What Makes a Pattern?

Amazing question on Twitter yesterday.

The reason this particular question came my way is that I’m working on the next book, which will be about patterns and have the same spirit as Which One Doesn’t Belong? and How Many?

In the coming weeks, I’ll work out some of the relevant ideas in this space. I invite you to play along in the comments, on Twitter, and by using anything I share here and reporting back (If you’d rather keep your ideas, critiques and wonderings private, hit me up on the Ab0ut/Contact page).

First up, I need to share a bit of research.

Young children are able to succeed on a more sophisticated pattern activity than they are frequently encouraged to do at home or at school.

This is an important conclusion of some recent research [paywall], and it matches the kinds of findings that are common when researchers look seriously at the mathematical minds of young children.

Here’s what that claim means. There are two types of tasks that young children frequently encounter when working on patterns:

  1. Make my pattern
  2. Extend my pattern

The researchers argue that you can successfully complete these tasks without actually engaging in any kind of mathematical thinking.

Make My pattern

If you put down a pattern of alternating red and blue tiles, then ask me to make your pattern using red and blue tiles, I don’t have to notice or analyze that pattern; I just have to place a red tile next to each red one, and a blue tile next to each blue one.

Extend my pattern

Similarly, I get into the rhythm of “blue, red, blue, red” and continue the pattern without ever explicitly dealing with the repetition of “blue red” as a distinguishing feature of the pattern.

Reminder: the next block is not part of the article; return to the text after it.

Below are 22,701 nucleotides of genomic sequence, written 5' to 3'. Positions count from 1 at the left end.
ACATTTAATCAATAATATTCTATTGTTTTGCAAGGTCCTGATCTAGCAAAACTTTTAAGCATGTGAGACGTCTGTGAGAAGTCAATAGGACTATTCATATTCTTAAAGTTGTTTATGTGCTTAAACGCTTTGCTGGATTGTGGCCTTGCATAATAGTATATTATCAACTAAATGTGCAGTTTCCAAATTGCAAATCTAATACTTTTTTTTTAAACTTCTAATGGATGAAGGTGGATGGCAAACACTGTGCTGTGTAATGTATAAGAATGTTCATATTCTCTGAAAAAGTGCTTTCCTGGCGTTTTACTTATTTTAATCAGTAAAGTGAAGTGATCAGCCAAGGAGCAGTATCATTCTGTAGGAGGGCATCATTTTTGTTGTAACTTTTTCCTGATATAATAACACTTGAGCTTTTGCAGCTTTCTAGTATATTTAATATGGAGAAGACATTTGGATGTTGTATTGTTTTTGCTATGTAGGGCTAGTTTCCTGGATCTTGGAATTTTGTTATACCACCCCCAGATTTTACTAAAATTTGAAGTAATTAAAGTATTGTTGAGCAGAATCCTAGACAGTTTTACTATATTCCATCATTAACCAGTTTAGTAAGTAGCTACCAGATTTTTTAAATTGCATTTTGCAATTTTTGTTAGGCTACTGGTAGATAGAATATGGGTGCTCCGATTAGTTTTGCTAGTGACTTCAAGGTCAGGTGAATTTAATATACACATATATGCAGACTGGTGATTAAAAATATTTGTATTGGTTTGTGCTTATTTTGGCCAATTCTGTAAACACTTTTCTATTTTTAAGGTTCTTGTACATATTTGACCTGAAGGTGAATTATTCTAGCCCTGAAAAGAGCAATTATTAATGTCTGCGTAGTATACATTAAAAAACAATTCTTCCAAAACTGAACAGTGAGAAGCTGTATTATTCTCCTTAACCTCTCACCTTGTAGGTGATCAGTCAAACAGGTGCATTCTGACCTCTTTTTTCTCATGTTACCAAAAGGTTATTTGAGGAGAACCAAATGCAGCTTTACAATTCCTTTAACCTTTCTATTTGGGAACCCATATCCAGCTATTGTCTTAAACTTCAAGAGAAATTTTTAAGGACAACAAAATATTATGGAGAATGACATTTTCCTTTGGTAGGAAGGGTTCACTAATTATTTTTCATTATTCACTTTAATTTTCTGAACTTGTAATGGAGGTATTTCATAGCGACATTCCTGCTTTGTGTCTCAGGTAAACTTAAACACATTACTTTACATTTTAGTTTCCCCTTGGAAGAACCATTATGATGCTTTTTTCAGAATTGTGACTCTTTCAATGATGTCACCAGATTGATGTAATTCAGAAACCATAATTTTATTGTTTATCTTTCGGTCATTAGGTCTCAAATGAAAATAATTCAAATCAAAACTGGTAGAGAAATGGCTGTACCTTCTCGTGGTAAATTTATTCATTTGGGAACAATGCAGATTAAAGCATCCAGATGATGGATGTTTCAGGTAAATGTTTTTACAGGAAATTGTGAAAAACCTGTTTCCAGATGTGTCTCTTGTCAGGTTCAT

That’s the less sophisticated patterning work that children encounter at home and school. So what are the more sophisticated tasks they can be successful with?

  1. Make my pattern in a new medium
  2. Make the smallest possible version of my pattern

Make my pattern in a new medium

I make a red-blue pattern just as before, but I give you things other than red and blue tiles. I ask you to make a pattern like mine. Maybe they are different colored tiles; maybe they are also entirely different objects. Either way, you cannot just match my pattern; you have to notice the structure of the pattern and reproduce that structure with new materials.

Make the smallest possible version of my pattern

I make a tower of red and blue cubes, and I ask you to make the shortest tower you can that still has my pattern. This task also forces you to notice the structure of the pattern rather than simply matching the original.

Before I read this research article a year ago, the book’s working title was What Comes Next? and I was struggling a bit to make this question have multiple correct and meaningful answers. The current working title is What Repeats? and I’m having quite a bit of success generating conversations with images such as the following.

What patterns do you see in each image? What repeats, and how?